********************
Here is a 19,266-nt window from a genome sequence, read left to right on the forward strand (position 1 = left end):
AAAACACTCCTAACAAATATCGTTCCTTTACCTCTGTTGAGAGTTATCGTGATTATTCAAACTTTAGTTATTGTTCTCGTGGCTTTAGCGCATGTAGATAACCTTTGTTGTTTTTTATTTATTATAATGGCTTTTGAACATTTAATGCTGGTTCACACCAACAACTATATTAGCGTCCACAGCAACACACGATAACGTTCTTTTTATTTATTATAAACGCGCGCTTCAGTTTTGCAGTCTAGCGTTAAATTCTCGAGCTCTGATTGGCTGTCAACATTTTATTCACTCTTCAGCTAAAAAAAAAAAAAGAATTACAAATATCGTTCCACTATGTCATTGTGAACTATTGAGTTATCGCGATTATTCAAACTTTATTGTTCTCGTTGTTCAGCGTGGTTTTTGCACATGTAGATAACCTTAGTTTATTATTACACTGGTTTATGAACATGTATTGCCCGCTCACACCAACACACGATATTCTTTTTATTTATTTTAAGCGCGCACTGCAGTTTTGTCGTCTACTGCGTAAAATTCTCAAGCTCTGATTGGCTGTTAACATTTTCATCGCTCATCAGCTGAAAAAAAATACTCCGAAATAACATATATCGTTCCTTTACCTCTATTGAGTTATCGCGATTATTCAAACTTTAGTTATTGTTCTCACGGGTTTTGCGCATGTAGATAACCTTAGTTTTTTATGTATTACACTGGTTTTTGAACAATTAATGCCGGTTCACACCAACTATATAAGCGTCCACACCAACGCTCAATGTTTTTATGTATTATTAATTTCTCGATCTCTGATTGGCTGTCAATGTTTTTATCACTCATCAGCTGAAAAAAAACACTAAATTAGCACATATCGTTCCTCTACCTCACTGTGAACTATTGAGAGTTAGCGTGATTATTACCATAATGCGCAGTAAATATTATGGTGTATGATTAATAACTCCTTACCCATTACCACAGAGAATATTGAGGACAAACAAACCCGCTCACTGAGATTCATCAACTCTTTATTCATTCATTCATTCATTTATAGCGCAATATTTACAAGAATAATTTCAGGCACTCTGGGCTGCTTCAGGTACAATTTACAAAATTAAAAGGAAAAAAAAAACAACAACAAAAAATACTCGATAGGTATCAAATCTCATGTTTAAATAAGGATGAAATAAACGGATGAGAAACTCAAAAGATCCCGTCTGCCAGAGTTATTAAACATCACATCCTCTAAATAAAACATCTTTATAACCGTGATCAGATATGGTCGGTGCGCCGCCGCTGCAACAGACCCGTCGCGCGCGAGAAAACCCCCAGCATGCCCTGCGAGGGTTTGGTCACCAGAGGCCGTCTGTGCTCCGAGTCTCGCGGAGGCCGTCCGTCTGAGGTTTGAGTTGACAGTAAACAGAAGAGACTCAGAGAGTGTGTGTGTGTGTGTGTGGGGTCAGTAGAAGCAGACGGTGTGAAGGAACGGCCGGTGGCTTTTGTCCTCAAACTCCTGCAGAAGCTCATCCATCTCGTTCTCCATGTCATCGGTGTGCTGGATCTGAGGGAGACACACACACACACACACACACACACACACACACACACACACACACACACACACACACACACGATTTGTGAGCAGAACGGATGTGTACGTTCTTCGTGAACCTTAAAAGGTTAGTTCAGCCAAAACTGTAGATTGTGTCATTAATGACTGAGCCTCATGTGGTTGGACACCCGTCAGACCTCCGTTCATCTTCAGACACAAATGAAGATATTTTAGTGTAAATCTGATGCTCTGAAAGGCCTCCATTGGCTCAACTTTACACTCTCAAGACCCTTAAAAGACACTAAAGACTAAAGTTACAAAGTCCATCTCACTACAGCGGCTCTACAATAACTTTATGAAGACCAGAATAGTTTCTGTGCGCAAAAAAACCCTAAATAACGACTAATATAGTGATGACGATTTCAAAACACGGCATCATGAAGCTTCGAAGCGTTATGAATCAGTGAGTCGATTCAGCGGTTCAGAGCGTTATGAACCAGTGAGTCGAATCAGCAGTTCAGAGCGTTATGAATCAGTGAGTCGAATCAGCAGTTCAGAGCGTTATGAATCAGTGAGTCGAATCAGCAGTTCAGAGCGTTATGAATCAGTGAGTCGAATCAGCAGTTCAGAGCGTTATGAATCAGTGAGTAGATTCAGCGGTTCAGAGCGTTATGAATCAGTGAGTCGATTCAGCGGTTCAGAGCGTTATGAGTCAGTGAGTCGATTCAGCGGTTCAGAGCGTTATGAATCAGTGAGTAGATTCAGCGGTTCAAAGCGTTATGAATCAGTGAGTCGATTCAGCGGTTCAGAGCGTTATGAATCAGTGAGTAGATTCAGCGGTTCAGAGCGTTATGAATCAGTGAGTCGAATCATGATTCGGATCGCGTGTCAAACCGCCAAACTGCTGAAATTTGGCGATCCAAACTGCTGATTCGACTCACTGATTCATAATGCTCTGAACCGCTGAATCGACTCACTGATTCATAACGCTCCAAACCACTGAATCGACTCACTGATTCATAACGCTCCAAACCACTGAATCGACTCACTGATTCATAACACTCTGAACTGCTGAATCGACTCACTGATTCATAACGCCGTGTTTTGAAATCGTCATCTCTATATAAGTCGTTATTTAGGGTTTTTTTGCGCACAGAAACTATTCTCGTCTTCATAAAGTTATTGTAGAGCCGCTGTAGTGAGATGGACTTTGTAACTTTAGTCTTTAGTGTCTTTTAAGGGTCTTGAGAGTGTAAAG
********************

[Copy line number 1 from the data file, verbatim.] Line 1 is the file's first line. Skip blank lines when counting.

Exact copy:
Here is a 19,266-nt window from a genome sequence, read left to right on the forward strand (position 1 = left end):